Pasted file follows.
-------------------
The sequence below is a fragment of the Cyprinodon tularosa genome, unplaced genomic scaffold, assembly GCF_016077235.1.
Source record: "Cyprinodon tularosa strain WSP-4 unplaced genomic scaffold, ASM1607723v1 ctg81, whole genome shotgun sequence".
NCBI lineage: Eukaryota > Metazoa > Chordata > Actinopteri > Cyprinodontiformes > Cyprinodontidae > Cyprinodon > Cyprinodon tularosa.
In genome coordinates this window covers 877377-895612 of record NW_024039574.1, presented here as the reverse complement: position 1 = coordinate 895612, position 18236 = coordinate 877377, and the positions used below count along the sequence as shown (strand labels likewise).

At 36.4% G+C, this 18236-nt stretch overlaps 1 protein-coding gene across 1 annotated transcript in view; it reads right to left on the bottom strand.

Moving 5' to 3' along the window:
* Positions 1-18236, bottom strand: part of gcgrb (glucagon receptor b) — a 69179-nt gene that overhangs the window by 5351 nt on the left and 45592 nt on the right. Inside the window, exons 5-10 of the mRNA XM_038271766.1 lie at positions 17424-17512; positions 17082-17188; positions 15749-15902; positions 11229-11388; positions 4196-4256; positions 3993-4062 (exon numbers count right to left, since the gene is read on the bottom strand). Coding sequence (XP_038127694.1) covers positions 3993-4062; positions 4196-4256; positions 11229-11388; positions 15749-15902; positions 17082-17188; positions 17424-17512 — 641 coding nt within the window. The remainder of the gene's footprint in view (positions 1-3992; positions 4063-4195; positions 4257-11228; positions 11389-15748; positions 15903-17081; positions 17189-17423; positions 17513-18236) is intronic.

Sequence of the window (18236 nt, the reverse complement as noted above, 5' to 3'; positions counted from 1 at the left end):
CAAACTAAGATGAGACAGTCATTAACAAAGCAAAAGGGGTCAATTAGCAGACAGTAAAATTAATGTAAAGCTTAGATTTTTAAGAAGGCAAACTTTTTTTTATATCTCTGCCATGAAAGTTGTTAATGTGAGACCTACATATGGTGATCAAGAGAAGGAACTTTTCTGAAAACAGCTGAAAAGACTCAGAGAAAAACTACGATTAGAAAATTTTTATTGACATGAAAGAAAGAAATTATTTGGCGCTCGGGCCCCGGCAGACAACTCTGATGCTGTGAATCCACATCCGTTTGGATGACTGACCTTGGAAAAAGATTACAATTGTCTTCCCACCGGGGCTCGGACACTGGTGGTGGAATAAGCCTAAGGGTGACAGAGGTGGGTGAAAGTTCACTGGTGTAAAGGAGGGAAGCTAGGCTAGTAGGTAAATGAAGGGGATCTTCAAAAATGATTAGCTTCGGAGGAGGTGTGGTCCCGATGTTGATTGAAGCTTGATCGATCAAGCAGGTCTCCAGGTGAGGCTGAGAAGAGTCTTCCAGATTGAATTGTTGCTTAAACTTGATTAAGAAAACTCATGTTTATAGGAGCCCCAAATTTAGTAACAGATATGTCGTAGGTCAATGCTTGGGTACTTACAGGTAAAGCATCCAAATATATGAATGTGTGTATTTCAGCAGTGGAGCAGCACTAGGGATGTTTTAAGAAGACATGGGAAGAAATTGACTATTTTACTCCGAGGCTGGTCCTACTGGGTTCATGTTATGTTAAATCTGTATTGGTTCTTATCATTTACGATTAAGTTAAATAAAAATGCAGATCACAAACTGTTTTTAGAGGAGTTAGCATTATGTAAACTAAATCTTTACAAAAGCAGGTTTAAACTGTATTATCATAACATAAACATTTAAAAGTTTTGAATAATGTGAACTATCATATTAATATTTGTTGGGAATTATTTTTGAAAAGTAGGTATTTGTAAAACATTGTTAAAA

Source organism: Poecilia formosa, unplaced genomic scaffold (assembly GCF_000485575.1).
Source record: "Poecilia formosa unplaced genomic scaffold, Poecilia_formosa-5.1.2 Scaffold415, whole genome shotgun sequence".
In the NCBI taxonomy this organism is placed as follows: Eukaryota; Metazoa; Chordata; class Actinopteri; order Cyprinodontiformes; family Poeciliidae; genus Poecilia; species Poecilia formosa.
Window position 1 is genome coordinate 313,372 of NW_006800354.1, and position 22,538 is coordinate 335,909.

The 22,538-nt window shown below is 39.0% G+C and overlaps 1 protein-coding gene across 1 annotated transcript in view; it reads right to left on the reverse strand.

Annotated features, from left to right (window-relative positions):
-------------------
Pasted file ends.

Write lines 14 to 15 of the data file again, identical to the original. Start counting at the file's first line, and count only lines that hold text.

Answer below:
The 22,538-nt window shown below is 39.0% G+C and overlaps 1 protein-coding gene across 1 annotated transcript in view; it reads right to left on the reverse strand.

Annotated features, from left to right (window-relative positions):